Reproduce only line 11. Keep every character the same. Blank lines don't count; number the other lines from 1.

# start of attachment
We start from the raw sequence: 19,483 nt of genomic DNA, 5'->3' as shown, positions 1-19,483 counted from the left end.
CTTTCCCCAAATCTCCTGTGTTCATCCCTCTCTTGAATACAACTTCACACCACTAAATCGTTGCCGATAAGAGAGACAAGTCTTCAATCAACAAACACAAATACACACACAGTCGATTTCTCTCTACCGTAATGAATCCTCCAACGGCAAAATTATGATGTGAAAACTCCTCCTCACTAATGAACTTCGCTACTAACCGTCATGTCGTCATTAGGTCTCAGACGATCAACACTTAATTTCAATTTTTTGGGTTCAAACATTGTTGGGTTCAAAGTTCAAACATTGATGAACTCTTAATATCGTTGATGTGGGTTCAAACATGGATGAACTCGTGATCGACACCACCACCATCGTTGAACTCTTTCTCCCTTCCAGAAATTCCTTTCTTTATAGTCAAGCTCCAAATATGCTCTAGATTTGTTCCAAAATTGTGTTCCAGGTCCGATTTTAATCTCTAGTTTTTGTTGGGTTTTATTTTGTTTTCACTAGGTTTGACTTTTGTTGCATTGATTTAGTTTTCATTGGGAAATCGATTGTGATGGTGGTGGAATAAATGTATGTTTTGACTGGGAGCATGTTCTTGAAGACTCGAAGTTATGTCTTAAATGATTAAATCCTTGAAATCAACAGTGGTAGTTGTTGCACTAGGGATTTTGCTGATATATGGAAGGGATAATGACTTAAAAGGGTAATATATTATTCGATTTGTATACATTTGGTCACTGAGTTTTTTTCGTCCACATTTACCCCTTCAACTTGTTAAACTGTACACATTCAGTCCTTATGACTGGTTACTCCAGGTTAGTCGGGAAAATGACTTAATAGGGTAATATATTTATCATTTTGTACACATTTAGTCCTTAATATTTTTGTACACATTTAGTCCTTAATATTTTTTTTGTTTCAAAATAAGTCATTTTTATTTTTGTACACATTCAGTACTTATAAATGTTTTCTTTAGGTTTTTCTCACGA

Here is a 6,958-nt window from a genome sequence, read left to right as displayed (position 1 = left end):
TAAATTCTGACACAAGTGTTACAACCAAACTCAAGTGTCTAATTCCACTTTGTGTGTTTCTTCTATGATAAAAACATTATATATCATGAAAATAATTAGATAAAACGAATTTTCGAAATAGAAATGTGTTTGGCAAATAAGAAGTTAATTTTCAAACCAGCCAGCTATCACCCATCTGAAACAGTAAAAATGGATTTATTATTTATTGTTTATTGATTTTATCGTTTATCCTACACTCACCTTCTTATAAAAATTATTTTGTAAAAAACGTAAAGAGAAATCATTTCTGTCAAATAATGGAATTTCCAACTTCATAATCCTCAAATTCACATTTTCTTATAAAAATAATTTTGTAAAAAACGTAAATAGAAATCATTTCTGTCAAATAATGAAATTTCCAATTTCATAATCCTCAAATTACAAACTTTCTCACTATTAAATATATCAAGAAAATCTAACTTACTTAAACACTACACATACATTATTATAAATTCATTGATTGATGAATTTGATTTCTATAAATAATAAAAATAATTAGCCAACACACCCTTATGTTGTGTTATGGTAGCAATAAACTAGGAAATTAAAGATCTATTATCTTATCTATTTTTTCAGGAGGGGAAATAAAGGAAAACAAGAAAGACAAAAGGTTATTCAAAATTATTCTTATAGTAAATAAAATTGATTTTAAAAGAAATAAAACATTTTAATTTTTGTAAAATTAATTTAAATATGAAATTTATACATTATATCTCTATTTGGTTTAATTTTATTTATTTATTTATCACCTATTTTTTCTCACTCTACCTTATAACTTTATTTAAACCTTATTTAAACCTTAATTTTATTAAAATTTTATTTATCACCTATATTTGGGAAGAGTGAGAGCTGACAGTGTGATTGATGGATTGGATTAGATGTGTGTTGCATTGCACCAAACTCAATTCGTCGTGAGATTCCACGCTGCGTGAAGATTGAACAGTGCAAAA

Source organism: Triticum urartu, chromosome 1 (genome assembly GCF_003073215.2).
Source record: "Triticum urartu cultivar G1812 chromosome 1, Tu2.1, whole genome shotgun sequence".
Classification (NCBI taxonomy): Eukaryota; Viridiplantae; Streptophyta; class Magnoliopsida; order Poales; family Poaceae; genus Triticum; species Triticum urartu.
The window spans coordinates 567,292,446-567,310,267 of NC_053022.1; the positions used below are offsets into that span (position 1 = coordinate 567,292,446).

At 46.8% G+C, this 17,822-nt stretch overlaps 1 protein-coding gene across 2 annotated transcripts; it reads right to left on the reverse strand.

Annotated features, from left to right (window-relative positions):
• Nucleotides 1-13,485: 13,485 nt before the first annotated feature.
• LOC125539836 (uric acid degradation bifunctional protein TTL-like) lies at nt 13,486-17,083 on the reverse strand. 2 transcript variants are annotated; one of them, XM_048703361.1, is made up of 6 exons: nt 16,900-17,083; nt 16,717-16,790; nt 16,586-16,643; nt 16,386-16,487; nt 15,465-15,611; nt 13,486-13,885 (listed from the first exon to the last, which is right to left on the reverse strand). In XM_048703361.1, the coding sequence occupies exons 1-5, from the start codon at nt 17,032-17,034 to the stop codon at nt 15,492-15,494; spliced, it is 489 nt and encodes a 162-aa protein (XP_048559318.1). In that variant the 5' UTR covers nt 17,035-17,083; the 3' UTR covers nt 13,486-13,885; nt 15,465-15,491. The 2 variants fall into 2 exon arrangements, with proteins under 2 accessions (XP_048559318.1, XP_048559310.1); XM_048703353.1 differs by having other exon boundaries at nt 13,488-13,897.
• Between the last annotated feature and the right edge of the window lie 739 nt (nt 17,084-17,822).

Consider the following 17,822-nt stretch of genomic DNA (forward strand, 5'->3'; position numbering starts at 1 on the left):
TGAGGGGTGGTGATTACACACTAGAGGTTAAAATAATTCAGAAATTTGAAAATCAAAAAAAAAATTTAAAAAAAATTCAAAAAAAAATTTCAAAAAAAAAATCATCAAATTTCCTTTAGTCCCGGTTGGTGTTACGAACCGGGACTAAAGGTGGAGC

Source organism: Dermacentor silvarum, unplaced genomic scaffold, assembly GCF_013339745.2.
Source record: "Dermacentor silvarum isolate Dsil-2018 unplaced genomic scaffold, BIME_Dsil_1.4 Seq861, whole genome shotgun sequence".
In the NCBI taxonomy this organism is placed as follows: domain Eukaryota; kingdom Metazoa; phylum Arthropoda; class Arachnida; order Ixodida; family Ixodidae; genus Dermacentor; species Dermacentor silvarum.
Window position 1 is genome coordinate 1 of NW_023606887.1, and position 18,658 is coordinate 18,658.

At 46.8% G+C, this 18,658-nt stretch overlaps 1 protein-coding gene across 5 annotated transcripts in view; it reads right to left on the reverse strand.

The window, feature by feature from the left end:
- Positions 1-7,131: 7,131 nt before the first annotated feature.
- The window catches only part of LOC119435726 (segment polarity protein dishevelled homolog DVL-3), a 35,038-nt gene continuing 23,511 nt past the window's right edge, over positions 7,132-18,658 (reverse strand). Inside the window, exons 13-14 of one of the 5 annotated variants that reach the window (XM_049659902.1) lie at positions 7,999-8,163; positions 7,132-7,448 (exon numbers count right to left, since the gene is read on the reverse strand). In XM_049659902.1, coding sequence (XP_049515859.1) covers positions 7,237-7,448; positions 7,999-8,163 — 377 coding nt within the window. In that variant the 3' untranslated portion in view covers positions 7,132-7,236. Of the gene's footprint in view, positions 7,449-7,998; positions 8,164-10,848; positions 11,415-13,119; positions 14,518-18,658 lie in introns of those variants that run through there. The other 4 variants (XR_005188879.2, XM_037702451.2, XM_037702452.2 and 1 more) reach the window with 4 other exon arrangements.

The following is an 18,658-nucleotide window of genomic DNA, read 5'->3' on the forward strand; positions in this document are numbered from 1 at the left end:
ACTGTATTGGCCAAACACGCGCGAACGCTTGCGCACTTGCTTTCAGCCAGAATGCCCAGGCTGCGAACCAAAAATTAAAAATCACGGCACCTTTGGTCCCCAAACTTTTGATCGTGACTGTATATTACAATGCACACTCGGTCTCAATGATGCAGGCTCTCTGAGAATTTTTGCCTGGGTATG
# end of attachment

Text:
• Nucleotides 1-13,485: 13,485 nt before the first annotated feature.